Since January 18, 2017, with the premiere of "Certifiable Super Sitter" (a Season 10 episode), the series has stopped airing on the main channel, and both reruns and new episodes have been moved to Nicktoons. That is usually never a good sign for a cartoon on the network. What's more, halfway through production of the season, the series' budget was slashed, and Frederator was forced to cut corners by switching animation studios from South Korea to Canada, which also saw the shift to low-quality Flash animation.
Started with the two episodes Timmy the Barbarian and No Substitute for Crazy, two episodes of the fifth season, being shown in the UK first. However, Nickelodeon now seems to show several first run episodes of FOP first in the UK and Latin America, and then weeks, sometimes months afterwards in the United States. A prime example of American audiences being Screwed by the Network.
This also happened to Butch Hartman's other show, Danny Phantom, during its final season. Apparently Nick likes to screw with Hartman's American fans.
Talking to Himself: Timmy, Poof, the second voice of Blonda and Princess Mandie (Tara Strong); Cosmo, Mr. Turner, Jorgen, Anti-Cosmo, and The April Fool (Daran Norris); Wanda, Mrs. Turner and Anti-Wanda (Susan Blakeslee); Vicky, Veronica, Principal Waxeplax, and Tootie (Grey DeLisle-Griffin); The Mayor and Chompy the Goat (Carlos Alazraqui); Sanjay, Remy and Elmer (Dee Bradley Baker); Mark Chang and King Grippulon (Rob Paulsen); Crocker and Juandissimo in "Teacher's Pet" (also Carlos Alazraqui)
As of the premier of season 10 in 2016, big cathode ray television sets are still in Timmy's bedroom and living room, as well as nearly everywhere else despite having been phased out with flat-screen television sets. A number of other technological equipment useful during the late 1990s/early 2000s when the show originally started are still present throughout. This also includes the cartoonish sound effects reminiscent of the Animation Age Ghetto, which are rarely utilized anymore in the 2010s.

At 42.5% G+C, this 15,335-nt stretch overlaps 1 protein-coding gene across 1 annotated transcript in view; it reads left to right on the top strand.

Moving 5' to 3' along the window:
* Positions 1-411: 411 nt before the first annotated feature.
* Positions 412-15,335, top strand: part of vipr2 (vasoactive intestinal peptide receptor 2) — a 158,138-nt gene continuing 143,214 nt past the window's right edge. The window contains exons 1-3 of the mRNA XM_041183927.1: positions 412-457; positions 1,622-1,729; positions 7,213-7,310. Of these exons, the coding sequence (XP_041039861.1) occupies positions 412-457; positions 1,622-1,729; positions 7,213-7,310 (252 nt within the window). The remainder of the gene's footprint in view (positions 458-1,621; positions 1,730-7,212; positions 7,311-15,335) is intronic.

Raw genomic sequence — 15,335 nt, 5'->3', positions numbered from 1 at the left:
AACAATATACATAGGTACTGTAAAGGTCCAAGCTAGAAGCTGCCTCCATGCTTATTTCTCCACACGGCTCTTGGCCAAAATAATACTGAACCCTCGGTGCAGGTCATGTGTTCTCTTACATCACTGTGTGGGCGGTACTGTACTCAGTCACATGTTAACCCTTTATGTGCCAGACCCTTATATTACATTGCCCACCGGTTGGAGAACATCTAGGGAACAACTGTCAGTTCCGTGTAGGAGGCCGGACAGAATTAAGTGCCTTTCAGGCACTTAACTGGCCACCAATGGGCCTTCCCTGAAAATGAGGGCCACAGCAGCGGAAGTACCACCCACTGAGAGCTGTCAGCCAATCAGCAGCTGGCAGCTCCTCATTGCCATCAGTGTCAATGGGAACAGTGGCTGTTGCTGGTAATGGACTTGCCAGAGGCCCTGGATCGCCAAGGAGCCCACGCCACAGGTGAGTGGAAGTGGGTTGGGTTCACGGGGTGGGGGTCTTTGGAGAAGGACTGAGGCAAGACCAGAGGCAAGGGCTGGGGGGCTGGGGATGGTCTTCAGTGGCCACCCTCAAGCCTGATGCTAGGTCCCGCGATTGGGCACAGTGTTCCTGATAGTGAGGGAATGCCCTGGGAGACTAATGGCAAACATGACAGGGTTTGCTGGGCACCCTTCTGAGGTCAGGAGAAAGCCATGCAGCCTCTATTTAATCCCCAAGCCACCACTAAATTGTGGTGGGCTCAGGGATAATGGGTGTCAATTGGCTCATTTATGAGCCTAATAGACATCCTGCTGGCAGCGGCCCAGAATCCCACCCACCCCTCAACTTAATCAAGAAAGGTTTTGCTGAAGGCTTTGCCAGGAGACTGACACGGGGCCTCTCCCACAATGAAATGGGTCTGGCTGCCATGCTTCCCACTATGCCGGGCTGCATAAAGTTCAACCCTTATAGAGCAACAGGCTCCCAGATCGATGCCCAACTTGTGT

When the original show began, it heavily emphasized the latest technology, such as cell phones, the Internet, and GPS-equipped vehicles. There was even a whole episode devoted to Internet technology and jokes ("Information Stupor Highway.") This also included Timmy's Wildcard Excuse ( "Uh... Internet?"), which has now become an outdated gag in The New '10s.
Throw It In: Timmy's trademark pink hat was originally a blue one, but Butch Hartman's blue marker dried up and he randomly grabbed a marker, not knowing what color it was until it showed up on paper. (Gets a nod in "Timmy TV".)
Originally Timmy was going to be a redhead because Butch Hartman hates brown hair. He was forced to change his mind because he didn't want Timmy and Vicky to be mistaken for siblings because of their similar hair color. He then considered giving Timmy black hair, but decided it looked too heavy on him. Why Hartman could not have just made Timmy a blond is a mystery, though it was probably because he didn't want Timmy and Chester to look alike or it never occurred to him to do that.
Timmy was almost named Mike after one of Butch's brothers, but the two had had a fight that day, so the character was named after his other brother, Tim.
Timmy's shirt and hat were meant to be blue, but Hartman ran out of blue marker and grabbed the next nearest marker—which just so happened to be pink. It stuck (on the show, it was explained that Timmy has a pink hat and a lot of pink stuff because his parents thought he was going to be a girl).
Originally, as can been seen in the pilot shorts, Cosmo was the smart one and Wanda was the idiot. They were also implied to have been Cinderella herself's original helpers. While the latter is not exactly contradicted by the show, it's never confirmed either.
Wanda was originally going to be named Venus, but they couldn't resist the pun of "wand-a." In fact, it was originally going to be a Running Gag that all of the fairies had space-related names; of course, Cosmo's name is a remnant of this. The name "Venus" was kept as Wanda's middle name instead, though.
Before it was settled on Cosmo and Wanda's chibi-like design, Cosmo was supposed to be a fat, bald guy and Wanda was meant to be tall and thin. Cosmo's original design was reused in "The Boy Who Would Be Queen" for a male Wanda.
As stated above, a theatrical movie was originally planned for the series after its first cancellation in 2005-2006, but was ultimately canned. Butch Hartman has teased that the script will be used as another animated made-for-TV film instead.
Writing by the Seat of Your Pants: The original pitch was conceptualized in fifteen minutes between phone calls Butch Heartman received from Fred Seibert, who offered him the last available spot of the first season for Oh Yeah! Cartoons. Butch hung up, did some stream-of-consciousness doodles, and then called Seibert back saying he was interested.